Note: Where available, the PDF/Word icon below is provided to view the complete and fully formatted document
Friday, 24 November 1911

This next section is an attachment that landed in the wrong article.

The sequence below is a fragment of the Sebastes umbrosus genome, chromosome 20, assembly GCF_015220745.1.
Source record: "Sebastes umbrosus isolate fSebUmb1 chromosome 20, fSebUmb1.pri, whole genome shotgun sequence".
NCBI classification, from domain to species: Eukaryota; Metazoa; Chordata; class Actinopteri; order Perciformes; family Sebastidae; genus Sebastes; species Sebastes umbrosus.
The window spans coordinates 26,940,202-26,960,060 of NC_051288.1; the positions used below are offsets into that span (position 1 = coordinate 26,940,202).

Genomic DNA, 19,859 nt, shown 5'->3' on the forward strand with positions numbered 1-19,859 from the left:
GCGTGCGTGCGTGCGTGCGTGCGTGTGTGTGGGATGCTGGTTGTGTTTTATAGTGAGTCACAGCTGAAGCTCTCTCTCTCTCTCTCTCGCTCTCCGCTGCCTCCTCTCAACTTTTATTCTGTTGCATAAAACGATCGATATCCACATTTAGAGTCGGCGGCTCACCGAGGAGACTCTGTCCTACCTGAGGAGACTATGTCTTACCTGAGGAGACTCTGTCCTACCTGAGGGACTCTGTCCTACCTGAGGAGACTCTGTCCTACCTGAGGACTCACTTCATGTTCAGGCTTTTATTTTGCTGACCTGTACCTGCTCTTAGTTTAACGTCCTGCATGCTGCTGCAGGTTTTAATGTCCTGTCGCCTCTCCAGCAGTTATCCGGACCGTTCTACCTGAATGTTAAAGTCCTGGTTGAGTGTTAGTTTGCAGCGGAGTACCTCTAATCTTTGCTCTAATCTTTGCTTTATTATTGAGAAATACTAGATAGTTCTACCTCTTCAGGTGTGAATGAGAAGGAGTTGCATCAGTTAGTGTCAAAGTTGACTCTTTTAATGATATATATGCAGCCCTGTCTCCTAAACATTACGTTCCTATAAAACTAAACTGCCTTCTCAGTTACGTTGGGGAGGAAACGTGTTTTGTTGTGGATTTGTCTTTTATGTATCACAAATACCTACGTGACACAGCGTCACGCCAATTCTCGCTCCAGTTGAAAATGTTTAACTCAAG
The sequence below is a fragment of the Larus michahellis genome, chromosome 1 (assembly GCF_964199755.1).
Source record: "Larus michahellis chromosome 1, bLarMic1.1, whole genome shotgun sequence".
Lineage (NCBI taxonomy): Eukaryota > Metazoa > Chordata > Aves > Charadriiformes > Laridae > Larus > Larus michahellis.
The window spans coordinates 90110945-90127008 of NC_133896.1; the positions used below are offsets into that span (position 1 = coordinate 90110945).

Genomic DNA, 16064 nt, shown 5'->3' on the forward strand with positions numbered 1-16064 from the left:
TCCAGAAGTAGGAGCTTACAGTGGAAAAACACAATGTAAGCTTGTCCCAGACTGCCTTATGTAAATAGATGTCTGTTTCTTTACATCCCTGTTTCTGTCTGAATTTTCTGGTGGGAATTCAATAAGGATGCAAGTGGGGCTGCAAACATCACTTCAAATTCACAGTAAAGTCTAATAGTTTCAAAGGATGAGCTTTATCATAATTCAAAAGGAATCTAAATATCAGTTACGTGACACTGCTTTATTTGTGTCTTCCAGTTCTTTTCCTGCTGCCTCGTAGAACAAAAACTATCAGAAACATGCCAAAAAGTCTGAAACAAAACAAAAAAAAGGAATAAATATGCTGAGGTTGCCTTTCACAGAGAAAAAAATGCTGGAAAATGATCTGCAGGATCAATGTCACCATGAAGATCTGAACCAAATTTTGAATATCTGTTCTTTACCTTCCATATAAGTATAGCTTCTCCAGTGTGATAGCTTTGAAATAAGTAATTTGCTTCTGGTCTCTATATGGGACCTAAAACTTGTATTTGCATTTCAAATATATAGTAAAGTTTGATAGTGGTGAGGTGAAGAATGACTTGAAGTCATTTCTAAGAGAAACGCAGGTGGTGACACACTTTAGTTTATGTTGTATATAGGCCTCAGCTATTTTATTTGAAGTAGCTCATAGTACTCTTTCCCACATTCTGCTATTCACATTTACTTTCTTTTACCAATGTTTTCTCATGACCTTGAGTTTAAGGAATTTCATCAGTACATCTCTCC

Senator McCOLL (Victoria) .- When the debate on this measure wastemporarily closed yesterday, I had dealt with several points which I desire to againmention. In the first place, I said that the question of constructing this transcontinental railway should not be settled without consulting the wishes of the States.I thought it was an assumption of authority by the Commonwealth Government to adopt the gauge of 4 ft. 8½ in., which would be practically the gauge for Australia forall time; because that was essentially a business and engineering proposition which should be submitted to experts before a' final decision was come to. I also showed that there was no Commonwealth promise that the line would be constructed. That statement has been repeated over and over again ; but I read letters which showed that there was no promise binding the Commonwealth. I stated that, up to the present time, the best engineering authorities and experts had been ignored. I pointed out that the State of Queensland was constructing transcontinental railways, and not asking any help from the Commonwealth Government. I reminded the Senate that the States had constructed their railways at their own expense. I urged that we need a specific policy as to a unification of gauges. I mentioned that, during the last twenty years, countries similar to Australia had, as a rule, ignored the 4-ft. 8^-in. gauge, and adopted a wider gauge after due inquiry, and on the authority of the- best engineering experts. I stated that America bitterly regretted that it had not adopted a wider gauge. I urged that this transcontinental railway cannot be expected to be a success unless it is associated with an immigration policy. I showed that, in America and Canada, the railways had been carried out mainly by private enterprise or corporations, and had always been associated with an immigration policy which had tended to the settlement of the land, and the -success of the railway policy. I contended that, unless our railway policy is associated with immigration, it is bound to be a failure. Further, I showed how the 4-ft. 8j-in. gauge came to be adopted in Australia : it was adopted on the authority of not of engineering experts alone, but also of laymen. I also expressed the opinion that the proposed cost of the line is far too low. I referred to the cost of lines throughout Australia, and the fact that no lines of this character have been constructed at anything like the proposed cost. I expressed the view that if the line were constructed at anything like the estimated cost, it must be at the expense of efficiency and profit. I also drew attention to the very vagueness of the information which has been supplied regarding the question of water supply. I pointed out that we did not know the quantity which would be available, that the water which was available had not been analyzed, and that probably it would be found unsuitable for use in railway engines. I read that part of the Minister's speech in which he referred to the question of using internal combustion engines, and so doing away, to a considerable extent, with the necessity of providing a water supply.